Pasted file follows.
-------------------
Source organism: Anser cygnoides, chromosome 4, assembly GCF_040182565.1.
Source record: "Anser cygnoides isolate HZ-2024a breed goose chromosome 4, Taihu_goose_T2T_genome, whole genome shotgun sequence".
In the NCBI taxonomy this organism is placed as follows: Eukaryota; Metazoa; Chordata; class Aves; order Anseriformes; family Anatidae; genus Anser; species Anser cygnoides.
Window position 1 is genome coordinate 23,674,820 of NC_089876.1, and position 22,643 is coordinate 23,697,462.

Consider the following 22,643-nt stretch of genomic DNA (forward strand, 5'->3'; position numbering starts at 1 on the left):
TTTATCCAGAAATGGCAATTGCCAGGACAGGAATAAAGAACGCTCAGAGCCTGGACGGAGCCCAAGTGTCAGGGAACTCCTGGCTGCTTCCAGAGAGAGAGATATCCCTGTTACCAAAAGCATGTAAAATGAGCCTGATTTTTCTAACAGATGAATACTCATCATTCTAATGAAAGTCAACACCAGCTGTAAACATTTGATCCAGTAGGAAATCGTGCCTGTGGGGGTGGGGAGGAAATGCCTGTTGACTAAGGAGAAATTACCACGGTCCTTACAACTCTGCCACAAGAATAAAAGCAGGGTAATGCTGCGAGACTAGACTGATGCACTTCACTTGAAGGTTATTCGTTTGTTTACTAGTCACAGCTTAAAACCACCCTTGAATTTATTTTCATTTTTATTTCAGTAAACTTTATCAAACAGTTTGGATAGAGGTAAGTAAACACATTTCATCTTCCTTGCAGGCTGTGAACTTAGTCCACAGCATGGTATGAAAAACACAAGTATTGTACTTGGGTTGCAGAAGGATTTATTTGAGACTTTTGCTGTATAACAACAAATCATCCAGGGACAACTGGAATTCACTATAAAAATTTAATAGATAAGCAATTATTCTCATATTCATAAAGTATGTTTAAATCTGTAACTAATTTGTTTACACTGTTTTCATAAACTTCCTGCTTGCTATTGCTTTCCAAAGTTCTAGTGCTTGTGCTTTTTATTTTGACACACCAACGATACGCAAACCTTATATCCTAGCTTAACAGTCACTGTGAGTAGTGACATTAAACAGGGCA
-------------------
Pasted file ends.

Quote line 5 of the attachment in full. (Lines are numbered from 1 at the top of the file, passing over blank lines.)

Consider the following 22,643-nt stretch of genomic DNA (forward strand, 5'->3'; position numbering starts at 1 on the left):